New York Small Estate Affidavit | Affidavit of Heirship

If a loved one dies in New York state without a last will and testament, then successors may file either an affidavit of heirship or a small estate affidavit to claim and distribute the decedent’s estate. In this state, however, successors must file their affidavits with the probate court. The law in the state was updated recently, as well, so that if a loved one passed away between 1996 and 2008, the estate may not exceed $20,000 in value; if the decedent passed away after 2009, then the estate may not exceed $30,000 in value.

Affidavit of Heirship: Unlike other states, New York requires that the affidavit of heirship be filed in probate court, and a probate judge will still distribute the property evenly among successors such as a surviving spouse and children. Creditors may also file an affidavit of heirship as long as they have documents proving the decedent owed money.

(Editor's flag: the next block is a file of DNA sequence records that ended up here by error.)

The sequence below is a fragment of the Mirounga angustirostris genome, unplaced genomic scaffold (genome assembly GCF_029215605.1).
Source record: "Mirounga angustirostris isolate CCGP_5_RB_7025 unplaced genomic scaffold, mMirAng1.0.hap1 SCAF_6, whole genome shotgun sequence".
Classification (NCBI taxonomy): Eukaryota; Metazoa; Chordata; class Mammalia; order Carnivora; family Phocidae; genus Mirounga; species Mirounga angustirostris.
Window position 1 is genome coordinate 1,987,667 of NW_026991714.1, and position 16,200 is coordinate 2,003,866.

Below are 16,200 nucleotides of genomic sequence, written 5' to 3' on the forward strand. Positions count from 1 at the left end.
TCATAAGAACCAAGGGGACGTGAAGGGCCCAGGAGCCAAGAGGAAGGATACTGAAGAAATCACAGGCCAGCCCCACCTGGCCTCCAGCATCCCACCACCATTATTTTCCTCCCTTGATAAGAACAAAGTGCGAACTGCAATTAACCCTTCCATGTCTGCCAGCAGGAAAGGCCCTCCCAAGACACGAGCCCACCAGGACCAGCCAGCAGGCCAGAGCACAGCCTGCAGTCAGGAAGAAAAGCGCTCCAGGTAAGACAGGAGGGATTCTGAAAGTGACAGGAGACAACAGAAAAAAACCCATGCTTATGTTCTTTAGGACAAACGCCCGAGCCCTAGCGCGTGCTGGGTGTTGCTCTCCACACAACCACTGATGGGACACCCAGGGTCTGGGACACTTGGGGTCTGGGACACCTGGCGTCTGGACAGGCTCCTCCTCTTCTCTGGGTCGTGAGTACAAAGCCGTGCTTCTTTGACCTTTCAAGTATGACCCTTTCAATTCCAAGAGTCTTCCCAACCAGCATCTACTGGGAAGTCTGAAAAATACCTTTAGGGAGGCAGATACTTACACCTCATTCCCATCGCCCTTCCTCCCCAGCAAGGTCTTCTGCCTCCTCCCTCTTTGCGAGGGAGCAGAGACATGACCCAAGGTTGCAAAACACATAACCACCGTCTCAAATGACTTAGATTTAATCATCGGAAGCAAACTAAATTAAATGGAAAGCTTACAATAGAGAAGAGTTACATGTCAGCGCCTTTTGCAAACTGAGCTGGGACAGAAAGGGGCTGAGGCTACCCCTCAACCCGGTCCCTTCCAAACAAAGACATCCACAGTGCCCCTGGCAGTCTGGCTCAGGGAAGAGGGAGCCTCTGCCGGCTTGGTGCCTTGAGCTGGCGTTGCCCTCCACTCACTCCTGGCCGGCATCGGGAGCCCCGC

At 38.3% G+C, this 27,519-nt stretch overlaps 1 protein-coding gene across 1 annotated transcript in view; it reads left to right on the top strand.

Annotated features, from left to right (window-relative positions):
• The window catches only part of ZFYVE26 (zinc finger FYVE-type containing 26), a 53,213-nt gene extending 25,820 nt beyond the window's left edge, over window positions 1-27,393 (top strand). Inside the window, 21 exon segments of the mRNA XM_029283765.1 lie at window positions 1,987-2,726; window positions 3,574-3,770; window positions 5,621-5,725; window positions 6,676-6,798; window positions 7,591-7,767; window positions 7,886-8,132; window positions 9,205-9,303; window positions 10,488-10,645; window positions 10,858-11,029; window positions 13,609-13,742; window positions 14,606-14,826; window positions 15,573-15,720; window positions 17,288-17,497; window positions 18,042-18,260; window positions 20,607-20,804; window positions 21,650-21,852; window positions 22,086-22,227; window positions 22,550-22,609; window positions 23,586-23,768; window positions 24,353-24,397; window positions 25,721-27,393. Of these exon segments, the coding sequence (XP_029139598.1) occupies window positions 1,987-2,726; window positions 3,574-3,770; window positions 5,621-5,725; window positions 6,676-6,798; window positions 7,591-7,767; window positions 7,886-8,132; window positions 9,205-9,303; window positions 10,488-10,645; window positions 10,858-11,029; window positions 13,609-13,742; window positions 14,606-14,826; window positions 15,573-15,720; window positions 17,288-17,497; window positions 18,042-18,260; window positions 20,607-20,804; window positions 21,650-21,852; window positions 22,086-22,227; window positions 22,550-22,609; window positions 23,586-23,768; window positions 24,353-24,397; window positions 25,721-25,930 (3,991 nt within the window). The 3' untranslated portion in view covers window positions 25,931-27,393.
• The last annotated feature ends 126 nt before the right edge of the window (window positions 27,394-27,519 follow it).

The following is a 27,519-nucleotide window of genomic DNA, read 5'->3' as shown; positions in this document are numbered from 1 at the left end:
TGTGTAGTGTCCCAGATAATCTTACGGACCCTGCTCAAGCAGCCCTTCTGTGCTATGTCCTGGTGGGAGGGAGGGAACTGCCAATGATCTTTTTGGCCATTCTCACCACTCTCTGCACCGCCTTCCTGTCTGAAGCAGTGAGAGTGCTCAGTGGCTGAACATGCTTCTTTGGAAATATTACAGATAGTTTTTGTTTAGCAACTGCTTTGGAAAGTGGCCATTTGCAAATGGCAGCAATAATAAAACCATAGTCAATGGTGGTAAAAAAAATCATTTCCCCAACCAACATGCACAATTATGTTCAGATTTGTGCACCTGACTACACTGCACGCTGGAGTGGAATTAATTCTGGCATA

Small Estate Affidavit: a decedent’s real estate property in New York may be worth as much as $30,000.


In New York state, a surviving spouse may file an affidavit of heirship to collect up to $30,000 of the loved one’s estate. However, the affidavit must be filed with the state’s probate court so that a judge may distribute some of the private property, such as bank accounts and…

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The New York small estate affidavit and the affidavit of heirship are essentially the same document to the state, and are governed by the SCPA 1310 statute. If a loved one owned property or lived in New York, and passed away after 2009, then a surviving spouse may file a…